I’ll spare you my gushing love and respect for Boards Of Canada, If you don’t know who Boards Of Canada are you have probably been in Fritzl’s basement since birth. But I’ll say this. They are probably one of the most unique musicians to come out of electronic music and spawned a generation of copycats that can’t even touch their sound. But they have disappeared into obscurity since around 2009. Fingers crossed they make a comeback. They fit in with this post because similarly to The Focus Group, have a penchant for crafting sounds that spark an overwhelming sense of place in the countryside and a feeling of nostalgia. As well as their sound, Boards Of Canada are surrounded with so much superstition and curiosity that it adds to the feeling and haunting vibe of their sound. Based in a remote part of the Scottish countryside, rarely playing live shows and rumored to throw strange outdoor parties for themselves and the rest of their “Hexagon Sun Collective”, they are indeed an enigmatic pair. Fusing samples of 1970’s Boards Of Canada public notification videos, old television, dusty drum machines and analogue synths they create a sound so specific to themselves, they are irreplaceable.

Next up we have The Moon Wiring Club. It’s got to be said, I don’t know much about this guy, other than that he produces some extremely moving music and soundscapes. you can read a bit more about him here and listen to his mix on factmag. Similarly to the others, he produces a sound so specific to old England and creates the eerie nostalgic warmth of early explorations into electronic music through early analogue synthesis and tape experimentation.

“MWC is the alter ego of Ian Hodgson, and English eccentric in the grand tradition. Since 2007 he’s been delighting and occasionally confounding with his prolific output, graduating from hand-assembled CD-Rs to increasingly lavish vinyl and CD editions; his most recent full-length offering is the terrific Clutch It Like A Gonk.

Every Moon Wiring Club release tells a story, and each one is populated by characters from Clinksell, an imaginary community inspired by oneiric fragments of 1970s TV and VHS obscurities, the occult, steampunk, vaudeville, dated board games, weird children’s books and refracted memories of Peak District villages. Hodgson brings Clinksell to life through his own illustrations, which adorn every release and have become synonymous with the bewitching music contained within.”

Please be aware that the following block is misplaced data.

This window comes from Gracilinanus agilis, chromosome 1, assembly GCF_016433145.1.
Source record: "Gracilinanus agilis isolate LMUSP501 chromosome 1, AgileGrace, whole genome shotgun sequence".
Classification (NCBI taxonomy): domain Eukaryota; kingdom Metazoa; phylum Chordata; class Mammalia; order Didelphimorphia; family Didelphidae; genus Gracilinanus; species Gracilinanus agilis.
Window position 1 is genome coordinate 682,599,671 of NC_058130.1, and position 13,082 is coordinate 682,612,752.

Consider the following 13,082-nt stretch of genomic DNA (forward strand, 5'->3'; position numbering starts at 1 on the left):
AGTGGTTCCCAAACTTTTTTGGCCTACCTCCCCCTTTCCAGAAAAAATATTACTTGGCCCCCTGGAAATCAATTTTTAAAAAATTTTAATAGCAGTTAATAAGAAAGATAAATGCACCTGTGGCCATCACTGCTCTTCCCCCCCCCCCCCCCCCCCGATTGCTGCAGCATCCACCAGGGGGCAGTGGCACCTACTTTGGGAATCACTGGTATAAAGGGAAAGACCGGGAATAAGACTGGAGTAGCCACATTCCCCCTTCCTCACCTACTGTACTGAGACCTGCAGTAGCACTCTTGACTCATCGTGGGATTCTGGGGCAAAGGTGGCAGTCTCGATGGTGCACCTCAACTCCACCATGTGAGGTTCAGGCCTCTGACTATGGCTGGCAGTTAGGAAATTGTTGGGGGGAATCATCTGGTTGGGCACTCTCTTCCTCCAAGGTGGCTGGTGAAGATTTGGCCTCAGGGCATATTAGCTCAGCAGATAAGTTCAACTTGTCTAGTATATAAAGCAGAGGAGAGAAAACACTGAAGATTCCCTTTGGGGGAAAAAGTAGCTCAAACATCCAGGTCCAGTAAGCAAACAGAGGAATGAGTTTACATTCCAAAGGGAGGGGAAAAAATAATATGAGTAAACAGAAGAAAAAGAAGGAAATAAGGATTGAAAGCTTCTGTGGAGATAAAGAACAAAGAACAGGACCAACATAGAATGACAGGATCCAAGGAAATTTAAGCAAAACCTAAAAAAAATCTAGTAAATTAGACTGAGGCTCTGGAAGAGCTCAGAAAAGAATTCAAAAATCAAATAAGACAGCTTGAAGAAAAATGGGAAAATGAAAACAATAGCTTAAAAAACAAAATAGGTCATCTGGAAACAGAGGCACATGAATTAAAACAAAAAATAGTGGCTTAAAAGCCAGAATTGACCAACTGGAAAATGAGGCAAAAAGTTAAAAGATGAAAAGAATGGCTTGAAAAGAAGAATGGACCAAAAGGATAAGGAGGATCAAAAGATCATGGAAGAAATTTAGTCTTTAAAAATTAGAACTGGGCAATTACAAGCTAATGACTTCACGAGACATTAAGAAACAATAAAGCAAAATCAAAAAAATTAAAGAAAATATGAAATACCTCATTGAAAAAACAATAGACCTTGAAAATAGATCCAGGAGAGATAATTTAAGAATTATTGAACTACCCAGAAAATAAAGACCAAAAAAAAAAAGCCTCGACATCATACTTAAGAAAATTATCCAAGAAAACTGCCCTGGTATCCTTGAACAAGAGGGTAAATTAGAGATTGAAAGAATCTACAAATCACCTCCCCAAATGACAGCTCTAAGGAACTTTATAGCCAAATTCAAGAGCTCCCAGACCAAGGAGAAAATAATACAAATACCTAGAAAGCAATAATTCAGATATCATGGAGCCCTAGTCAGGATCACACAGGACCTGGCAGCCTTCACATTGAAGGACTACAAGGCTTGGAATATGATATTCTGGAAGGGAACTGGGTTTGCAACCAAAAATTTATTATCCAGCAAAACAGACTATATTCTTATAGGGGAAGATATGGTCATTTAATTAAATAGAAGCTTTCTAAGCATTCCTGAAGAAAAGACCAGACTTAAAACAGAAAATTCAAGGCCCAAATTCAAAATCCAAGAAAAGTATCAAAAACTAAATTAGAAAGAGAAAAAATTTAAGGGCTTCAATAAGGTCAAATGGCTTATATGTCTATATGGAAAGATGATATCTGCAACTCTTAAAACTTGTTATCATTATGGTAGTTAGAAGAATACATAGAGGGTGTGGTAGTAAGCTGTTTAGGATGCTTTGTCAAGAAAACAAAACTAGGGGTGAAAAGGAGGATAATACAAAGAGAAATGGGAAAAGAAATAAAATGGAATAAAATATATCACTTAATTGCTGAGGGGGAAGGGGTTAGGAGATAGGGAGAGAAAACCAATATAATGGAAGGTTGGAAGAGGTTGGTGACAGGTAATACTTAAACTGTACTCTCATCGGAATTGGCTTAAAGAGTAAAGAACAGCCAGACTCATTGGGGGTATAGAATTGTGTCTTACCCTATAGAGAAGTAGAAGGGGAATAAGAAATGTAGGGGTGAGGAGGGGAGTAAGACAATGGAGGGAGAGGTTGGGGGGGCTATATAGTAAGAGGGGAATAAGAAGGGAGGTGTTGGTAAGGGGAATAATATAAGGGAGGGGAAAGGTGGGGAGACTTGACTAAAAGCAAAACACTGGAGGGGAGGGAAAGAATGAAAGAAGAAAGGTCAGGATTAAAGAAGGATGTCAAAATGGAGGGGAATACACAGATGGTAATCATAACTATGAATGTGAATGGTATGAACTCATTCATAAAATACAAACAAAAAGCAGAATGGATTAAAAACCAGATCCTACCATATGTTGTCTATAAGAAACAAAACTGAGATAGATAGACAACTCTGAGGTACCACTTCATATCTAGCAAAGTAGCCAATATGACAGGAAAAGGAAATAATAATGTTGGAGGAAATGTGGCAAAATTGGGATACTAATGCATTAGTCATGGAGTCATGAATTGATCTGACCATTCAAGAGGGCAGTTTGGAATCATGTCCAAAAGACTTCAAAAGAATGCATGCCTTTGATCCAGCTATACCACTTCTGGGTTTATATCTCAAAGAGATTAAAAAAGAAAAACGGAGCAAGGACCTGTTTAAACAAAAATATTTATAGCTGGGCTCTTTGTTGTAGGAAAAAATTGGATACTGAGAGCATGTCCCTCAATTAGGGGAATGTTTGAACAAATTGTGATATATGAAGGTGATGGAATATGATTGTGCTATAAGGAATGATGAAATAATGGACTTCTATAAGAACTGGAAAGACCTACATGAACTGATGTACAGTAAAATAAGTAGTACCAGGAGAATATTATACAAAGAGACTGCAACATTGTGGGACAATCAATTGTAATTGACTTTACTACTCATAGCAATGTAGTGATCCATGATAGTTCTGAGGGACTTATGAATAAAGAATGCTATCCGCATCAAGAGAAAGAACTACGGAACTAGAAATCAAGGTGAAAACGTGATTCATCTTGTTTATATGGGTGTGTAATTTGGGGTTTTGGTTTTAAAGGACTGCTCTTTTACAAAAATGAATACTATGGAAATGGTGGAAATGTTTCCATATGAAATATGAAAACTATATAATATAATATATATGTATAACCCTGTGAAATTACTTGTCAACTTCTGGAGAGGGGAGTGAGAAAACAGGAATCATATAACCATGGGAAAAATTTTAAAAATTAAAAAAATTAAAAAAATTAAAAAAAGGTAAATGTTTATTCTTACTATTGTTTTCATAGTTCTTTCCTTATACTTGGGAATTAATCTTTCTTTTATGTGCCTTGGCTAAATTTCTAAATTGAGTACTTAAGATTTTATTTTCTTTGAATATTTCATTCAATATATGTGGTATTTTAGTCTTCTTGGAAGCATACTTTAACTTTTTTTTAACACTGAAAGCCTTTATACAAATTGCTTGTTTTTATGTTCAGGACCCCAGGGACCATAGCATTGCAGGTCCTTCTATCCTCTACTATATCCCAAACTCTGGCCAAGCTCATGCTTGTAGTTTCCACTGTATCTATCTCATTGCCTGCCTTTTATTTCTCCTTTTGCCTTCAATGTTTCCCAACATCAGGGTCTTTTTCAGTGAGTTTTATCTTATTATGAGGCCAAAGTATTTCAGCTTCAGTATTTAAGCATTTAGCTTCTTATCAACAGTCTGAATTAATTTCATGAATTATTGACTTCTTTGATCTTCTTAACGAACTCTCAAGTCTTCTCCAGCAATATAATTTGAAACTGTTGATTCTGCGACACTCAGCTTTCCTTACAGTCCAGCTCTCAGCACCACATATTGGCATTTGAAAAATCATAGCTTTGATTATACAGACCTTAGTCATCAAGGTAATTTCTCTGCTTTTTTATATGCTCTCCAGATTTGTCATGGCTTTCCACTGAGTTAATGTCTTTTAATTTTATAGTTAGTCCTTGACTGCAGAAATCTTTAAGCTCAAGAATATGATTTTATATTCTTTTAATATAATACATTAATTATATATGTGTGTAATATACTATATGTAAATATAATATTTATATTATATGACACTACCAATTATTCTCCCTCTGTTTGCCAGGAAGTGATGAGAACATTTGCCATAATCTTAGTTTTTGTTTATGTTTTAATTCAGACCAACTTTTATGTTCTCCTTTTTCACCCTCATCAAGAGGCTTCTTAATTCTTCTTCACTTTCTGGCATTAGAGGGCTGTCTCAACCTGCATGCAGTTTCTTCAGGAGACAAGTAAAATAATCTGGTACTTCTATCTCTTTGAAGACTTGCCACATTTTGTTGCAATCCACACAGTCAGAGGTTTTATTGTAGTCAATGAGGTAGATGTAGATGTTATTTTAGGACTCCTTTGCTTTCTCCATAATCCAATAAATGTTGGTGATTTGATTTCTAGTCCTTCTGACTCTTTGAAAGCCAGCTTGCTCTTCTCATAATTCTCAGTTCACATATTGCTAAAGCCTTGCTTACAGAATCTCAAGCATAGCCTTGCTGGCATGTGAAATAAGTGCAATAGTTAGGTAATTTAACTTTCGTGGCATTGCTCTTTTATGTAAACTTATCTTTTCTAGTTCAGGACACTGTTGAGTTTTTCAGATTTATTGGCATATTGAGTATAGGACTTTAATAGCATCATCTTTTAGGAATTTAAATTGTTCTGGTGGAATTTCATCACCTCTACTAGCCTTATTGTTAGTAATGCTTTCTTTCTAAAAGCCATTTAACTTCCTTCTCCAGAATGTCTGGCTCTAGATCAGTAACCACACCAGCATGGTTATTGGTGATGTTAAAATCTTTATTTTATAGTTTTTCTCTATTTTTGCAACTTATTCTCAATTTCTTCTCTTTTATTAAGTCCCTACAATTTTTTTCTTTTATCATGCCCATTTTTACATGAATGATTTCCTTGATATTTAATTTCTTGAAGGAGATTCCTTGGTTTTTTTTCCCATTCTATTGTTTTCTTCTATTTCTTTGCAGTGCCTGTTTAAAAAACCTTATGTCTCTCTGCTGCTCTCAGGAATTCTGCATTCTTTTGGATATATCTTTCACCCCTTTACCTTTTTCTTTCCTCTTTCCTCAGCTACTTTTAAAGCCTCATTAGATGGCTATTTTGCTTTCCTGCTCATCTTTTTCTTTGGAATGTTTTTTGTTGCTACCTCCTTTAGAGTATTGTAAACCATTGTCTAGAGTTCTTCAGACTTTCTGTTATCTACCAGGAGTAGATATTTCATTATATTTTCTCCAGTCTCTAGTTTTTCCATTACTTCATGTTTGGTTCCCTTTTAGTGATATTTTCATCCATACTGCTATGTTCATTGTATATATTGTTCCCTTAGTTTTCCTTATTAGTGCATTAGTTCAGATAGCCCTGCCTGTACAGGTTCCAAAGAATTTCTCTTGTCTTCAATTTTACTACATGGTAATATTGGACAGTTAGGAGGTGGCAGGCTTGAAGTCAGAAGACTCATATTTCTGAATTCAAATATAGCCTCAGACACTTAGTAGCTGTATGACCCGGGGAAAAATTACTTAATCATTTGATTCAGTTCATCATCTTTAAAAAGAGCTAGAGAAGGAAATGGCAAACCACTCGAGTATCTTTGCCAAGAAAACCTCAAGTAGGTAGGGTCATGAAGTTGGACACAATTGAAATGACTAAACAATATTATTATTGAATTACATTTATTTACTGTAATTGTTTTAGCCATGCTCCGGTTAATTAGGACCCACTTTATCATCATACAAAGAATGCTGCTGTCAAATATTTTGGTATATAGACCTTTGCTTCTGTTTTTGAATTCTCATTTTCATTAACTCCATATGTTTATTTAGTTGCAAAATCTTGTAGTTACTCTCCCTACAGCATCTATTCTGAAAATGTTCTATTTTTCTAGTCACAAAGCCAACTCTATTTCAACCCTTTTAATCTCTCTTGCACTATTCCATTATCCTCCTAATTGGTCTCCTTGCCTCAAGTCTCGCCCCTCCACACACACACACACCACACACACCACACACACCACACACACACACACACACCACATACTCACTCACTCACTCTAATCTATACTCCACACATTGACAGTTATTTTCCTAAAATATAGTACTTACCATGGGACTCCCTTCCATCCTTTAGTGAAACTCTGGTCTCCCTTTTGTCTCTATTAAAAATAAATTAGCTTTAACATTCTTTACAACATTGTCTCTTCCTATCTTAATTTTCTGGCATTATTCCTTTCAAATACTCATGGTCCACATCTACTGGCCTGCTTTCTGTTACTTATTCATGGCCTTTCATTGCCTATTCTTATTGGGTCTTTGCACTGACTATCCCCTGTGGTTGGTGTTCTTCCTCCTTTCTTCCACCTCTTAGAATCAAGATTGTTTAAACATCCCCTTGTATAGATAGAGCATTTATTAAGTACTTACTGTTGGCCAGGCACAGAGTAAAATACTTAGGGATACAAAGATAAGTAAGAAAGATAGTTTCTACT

– Fact Mag

But what category do we fit all this amazing music into? I wish it were as easy as to say it was just “Electronic Music”, but these days there is a name for everything, and to call it electronic music would be ignorant of what it really is, could you honestly categorize this stuff alongside Skrillex or Venetian Snares? I mean it is all electronic music after all?

Some people are calling it Hauntology. Relating back to some sort of philosophy inspired by Karl Marx, which I actually do not understand in the slightest. Hauntology does pretty much what it says on the tin. Eerie sounds that are not neccesarily what one would classify as music in it’s traditional sense, but capable plunging the brain into depths of feeling. I’ll spare explaining it myself. You can find a deeper explanation of this here.

And that is it. A rather constructive end to an otherwise pointless day of playing Worms: Armageddon and Tekken in my rather dull student house. Hope people read this and learn something